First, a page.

Table 2 summarized our final results. Figures 2 to 18 presented the detailed results including study-specific and pooled estimates. Results from the meta-analysis were summarized in the following sections for each co-morbidity.

thumbnailFigure 2. Meta-analysis of studies for post menopausal breast cancer. *Q-statistic(p-value); F-up is follow-up in years; square shape: study- and gender- specific risk estimates; diamond shape: pooled risk estimates.

thumbnailFigure 3. Meta-analysis of studies for endometrial cancer. *Q-statistic(p-value); **pre-menopause, square shape: study- and gender- specific risk estimates; diamond shape: pooled risk estimates.

thumbnailFigure 4. Meta-analysis of studies for ovarian cancer. *Q-statistic(p-value); F-up is follow-up in years; square shape: study- and gender- specific risk estimates; diamond shape: pooled risk estimates.

thumbnailFigure 5. Meta-analysis of studies for colorectal cancer-females. *Q-statistic(p-value); F-up is follow-up in years; square shape: study- and gender- specific risk estimates; diamond shape: pooled risk estimates.

thumbnailFigure 6. Meta-analysis of studies for colorectal cancer-males. *Q-statistic(p-value); F-up is follow-up in years; square shape: study- and gender- specific risk estimates; diamond shape: pooled risk estimates.

thumbnailFigure 7. Meta-analysis of studies for kidney cancer. *Q-statistic(p-value); F-up is follow-up in years; square shape: study- and gender- specific risk estimates; diamond shape: pooled risk estimates.

thumbnailFigure 8. Meta-analysis of studies for pancreatic cancer. *Q-statistic(p-value); F-up is follow-up in years; square shape: study- and gender- specific risk estimates; diamond shape: pooled risk estimates.

thumbnailFigure 9. Meta-analysis of studies for prostate cancer. *Q-statistic(p-value); F-up is follow-up in years; square shape: study- and gender- specific risk estimates; diamond shape: pooled risk estimates.

thumbnailFigure 10. Meta-analysis of studies for type II diabetes. *Q-statistic(p-value); F-up is follow-up in years; square shape: study- and gender- specific risk estimates; diamond shape: pooled risk estimates.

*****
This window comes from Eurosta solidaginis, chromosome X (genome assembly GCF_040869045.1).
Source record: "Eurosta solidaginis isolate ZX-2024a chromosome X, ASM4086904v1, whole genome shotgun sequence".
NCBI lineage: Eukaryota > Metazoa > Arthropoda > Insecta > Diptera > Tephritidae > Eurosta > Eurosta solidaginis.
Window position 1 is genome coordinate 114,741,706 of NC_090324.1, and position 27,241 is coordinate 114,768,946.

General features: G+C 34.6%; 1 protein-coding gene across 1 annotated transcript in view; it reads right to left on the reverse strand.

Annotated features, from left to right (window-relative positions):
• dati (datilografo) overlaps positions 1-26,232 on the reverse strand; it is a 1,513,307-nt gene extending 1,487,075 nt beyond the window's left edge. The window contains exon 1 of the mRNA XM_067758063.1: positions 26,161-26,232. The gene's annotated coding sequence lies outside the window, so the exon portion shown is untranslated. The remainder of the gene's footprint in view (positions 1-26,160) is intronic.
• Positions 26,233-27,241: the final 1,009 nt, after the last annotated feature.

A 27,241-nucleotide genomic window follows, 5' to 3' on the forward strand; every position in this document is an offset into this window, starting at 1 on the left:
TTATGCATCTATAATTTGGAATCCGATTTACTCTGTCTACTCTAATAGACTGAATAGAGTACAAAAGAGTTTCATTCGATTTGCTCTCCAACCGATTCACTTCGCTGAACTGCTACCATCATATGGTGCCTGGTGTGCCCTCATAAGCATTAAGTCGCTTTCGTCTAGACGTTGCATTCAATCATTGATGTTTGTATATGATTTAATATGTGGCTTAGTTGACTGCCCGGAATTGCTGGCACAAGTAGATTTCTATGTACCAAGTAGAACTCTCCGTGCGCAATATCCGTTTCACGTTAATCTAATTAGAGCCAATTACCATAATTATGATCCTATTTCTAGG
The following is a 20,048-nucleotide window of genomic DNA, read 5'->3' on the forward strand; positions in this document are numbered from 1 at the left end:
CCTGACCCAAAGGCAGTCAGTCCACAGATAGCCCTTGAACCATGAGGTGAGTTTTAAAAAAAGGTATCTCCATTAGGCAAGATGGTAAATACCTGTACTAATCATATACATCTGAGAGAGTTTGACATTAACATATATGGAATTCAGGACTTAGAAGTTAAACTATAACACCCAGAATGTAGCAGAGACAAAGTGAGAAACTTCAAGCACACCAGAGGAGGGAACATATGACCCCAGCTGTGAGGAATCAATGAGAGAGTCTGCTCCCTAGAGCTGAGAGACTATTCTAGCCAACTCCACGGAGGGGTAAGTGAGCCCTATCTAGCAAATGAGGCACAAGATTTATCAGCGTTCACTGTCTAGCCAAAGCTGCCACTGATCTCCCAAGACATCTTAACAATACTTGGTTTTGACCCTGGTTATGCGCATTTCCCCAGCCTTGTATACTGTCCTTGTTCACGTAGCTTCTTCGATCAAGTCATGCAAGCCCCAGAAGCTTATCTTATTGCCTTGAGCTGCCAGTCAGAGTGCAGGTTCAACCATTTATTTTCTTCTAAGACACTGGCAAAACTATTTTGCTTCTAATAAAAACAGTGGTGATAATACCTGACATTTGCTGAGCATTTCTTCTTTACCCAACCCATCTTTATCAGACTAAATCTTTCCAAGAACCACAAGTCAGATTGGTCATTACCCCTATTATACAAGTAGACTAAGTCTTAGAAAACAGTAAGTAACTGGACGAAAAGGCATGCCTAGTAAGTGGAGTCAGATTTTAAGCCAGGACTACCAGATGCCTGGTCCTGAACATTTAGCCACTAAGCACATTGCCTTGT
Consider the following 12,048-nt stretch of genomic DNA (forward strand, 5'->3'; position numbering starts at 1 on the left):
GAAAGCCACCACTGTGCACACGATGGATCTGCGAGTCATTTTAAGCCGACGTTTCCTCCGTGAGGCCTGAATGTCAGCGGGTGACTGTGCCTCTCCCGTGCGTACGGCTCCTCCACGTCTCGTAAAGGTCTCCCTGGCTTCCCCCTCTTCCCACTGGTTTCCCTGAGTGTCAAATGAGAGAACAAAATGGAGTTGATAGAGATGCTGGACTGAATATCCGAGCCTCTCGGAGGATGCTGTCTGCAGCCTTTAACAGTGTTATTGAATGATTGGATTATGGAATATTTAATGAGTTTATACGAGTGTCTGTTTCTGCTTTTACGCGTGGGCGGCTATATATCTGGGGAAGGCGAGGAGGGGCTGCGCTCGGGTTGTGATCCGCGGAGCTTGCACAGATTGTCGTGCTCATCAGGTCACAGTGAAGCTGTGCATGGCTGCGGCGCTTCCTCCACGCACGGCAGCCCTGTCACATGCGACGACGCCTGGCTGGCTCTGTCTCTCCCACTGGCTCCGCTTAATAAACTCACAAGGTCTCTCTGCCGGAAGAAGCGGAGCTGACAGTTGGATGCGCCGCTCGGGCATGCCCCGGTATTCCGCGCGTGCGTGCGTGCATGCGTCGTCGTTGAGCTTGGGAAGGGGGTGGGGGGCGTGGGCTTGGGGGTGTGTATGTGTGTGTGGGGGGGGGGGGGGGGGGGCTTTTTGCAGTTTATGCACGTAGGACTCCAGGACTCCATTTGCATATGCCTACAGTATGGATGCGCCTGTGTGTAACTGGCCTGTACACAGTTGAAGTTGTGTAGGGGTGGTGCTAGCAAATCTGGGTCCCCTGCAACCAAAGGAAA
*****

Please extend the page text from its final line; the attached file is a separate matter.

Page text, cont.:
thumbnailFigure 11. Meta-analysis of studies for hypertension. *Q-statistic(p-value); F-up is follow-up in years; square shape: study- and gender- specific risk estimates; diamond shape: pooled risk estimates.

thumbnailFigure 12. Meta-analysis of studies for stroke. *Q-statistic(p-value); F-up is follow-up in years; square shape: study- and gender- specific risk estimates; diamond shape: pooled risk estimates.

thumbnailFigure 13. Meta-analysis of studies for coronary artery disease-females. *Q-statistic(p-value); F-up is follow-up in years; square shape: study- and gender- specific risk estimates; diamond shape: pooled risk estimates.

thumbnailFigure 14. Meta-analysis of studies for coronary artery disease-males. *Q-statistic(p-value); F-up is follow-up in years; square shape: study- and gender- specific risk estimates; diamond shape: pooled risk estimates.

thumbnailFigure 15. Meta-analysis of studies for congestive heart failure. *Q-statistic(p-value); **post-menopause; square shape: study- and gender- specific risk estimates; diamond shape: pooled risk estimates.

thumbnailFigure 16. Meta-analysis of studies for asthma. *Q-statistic(p-value); F-up is follow-up in years; square shape: study- and gender- specific risk estimates; diamond shape: pooled risk estimates.

thumbnailFigure 17. Meta-analysis of studies for osteoarthritis. *Q-statistic(p-value); F-up is follow-up in years; square shape: study- and gender- specific risk estimates; diamond shape: pooled risk estimates.

thumbnailFigure 18. Meta-analysis of studies for gallbladder disease. *Q-statistic(p-value); F-up is follow-up in years; square shape: study- and gender- specific risk estimates; diamond shape: pooled risk estimates.

Table 2. Relative co-morbidity risks related to being overweight or obese

Breast cancer

In total, 14 studies were identified for post menopausal breast cancer (Figure 2) [19,32-44]. The pooled IRRs [95% CI] across categories of WC were 1.13 [1.01–1.07] for overweight and 1.30 [1.17–1.44] for obesity while across categories of BMI the IRRs were 1.08 [1.03–1.14] for overweight and 1.13 [1.05–1.22] for obesity.

Endometrial cancer